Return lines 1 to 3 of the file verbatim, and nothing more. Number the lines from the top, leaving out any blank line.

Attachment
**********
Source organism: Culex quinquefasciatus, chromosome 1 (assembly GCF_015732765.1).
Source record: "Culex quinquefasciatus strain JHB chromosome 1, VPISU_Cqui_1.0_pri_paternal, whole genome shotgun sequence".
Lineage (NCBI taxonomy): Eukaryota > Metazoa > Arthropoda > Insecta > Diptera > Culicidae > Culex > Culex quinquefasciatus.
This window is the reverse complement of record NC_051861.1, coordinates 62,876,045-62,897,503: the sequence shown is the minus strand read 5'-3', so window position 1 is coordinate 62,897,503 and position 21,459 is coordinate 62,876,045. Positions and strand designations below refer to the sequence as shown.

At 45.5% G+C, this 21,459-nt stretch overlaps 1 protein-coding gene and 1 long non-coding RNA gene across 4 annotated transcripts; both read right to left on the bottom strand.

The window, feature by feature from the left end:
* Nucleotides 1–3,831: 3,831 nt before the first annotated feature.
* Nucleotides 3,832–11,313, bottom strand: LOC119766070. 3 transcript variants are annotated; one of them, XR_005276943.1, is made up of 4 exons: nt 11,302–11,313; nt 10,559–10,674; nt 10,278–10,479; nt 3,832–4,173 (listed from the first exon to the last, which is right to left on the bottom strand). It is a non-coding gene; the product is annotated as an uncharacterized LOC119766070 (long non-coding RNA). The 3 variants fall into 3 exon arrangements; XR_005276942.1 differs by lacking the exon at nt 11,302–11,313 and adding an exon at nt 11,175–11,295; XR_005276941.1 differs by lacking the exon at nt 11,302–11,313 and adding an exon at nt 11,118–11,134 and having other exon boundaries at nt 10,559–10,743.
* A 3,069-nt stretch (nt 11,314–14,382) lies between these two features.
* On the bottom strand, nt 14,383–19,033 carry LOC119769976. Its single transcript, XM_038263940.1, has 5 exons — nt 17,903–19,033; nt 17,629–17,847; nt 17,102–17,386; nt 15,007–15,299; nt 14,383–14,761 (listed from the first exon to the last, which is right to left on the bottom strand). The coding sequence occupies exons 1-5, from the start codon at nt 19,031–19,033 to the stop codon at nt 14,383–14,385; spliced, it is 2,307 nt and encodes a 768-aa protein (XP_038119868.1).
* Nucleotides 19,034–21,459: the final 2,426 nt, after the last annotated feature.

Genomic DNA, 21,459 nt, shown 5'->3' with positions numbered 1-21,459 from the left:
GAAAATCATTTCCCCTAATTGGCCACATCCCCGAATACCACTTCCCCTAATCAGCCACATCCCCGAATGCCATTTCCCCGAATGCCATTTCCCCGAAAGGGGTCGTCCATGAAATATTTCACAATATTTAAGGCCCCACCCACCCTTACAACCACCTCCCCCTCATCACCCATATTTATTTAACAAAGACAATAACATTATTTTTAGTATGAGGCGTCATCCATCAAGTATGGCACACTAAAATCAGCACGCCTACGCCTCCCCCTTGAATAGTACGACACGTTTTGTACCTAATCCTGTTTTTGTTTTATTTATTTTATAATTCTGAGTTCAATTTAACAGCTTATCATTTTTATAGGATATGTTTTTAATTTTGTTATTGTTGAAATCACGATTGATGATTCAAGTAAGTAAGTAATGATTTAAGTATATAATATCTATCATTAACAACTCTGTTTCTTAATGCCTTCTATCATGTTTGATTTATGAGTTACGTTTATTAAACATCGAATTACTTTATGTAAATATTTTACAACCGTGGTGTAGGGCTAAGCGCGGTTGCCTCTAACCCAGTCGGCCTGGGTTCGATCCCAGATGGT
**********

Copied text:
Source organism: Culex quinquefasciatus, chromosome 1 (assembly GCF_015732765.1).
Source record: "Culex quinquefasciatus strain JHB chromosome 1, VPISU_Cqui_1.0_pri_paternal, whole genome shotgun sequence".
Lineage (NCBI taxonomy): Eukaryota > Metazoa > Arthropoda > Insecta > Diptera > Culicidae > Culex > Culex quinquefasciatus.